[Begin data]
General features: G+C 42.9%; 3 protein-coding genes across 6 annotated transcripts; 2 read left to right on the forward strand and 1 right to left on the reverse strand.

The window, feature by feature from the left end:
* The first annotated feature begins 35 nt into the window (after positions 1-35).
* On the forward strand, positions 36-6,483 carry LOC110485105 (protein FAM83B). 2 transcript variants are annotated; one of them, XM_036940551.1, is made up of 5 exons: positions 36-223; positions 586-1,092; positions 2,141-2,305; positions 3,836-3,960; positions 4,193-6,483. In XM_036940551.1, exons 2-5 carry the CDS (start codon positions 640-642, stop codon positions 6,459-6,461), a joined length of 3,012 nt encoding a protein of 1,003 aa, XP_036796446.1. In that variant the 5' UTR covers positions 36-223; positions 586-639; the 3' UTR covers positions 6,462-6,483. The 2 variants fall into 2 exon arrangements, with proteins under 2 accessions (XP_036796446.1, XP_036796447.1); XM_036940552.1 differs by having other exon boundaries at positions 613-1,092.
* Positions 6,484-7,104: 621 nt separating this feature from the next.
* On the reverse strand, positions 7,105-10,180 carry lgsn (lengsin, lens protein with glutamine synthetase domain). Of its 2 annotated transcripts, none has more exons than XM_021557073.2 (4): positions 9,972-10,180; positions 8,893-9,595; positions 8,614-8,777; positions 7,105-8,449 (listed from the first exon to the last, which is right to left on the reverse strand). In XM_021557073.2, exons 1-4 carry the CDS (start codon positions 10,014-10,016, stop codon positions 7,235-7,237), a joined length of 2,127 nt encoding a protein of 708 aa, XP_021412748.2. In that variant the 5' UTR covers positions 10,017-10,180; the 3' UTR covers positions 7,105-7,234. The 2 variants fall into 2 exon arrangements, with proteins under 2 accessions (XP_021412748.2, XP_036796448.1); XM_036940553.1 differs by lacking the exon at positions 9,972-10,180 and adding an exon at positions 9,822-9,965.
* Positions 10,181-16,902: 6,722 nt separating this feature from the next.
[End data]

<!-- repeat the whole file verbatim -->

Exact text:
General features: G+C 42.9%; 3 protein-coding genes across 6 annotated transcripts; 2 read left to right on the forward strand and 1 right to left on the reverse strand.

The window, feature by feature from the left end:
* The first annotated feature begins 35 nt into the window (after positions 1-35).
* On the forward strand, positions 36-6,483 carry LOC110485105 (protein FAM83B). 2 transcript variants are annotated; one of them, XM_036940551.1, is made up of 5 exons: positions 36-223; positions 586-1,092; positions 2,141-2,305; positions 3,836-3,960; positions 4,193-6,483. In XM_036940551.1, exons 2-5 carry the CDS (start codon positions 640-642, stop codon positions 6,459-6,461), a joined length of 3,012 nt encoding a protein of 1,003 aa, XP_036796446.1. In that variant the 5' UTR covers positions 36-223; positions 586-639; the 3' UTR covers positions 6,462-6,483. The 2 variants fall into 2 exon arrangements, with proteins under 2 accessions (XP_036796446.1, XP_036796447.1); XM_036940552.1 differs by having other exon boundaries at positions 613-1,092.
* Positions 6,484-7,104: 621 nt separating this feature from the next.
* On the reverse strand, positions 7,105-10,180 carry lgsn (lengsin, lens protein with glutamine synthetase domain). Of its 2 annotated transcripts, none has more exons than XM_021557073.2 (4): positions 9,972-10,180; positions 8,893-9,595; positions 8,614-8,777; positions 7,105-8,449 (listed from the first exon to the last, which is right to left on the reverse strand). In XM_021557073.2, exons 1-4 carry the CDS (start codon positions 10,014-10,016, stop codon positions 7,235-7,237), a joined length of 2,127 nt encoding a protein of 708 aa, XP_021412748.2. In that variant the 5' UTR covers positions 10,017-10,180; the 3' UTR covers positions 7,105-7,234. The 2 variants fall into 2 exon arrangements, with proteins under 2 accessions (XP_021412748.2, XP_036796448.1); XM_036940553.1 differs by lacking the exon at positions 9,972-10,180 and adding an exon at positions 9,822-9,965.
* Positions 10,181-16,902: 6,722 nt separating this feature from the next.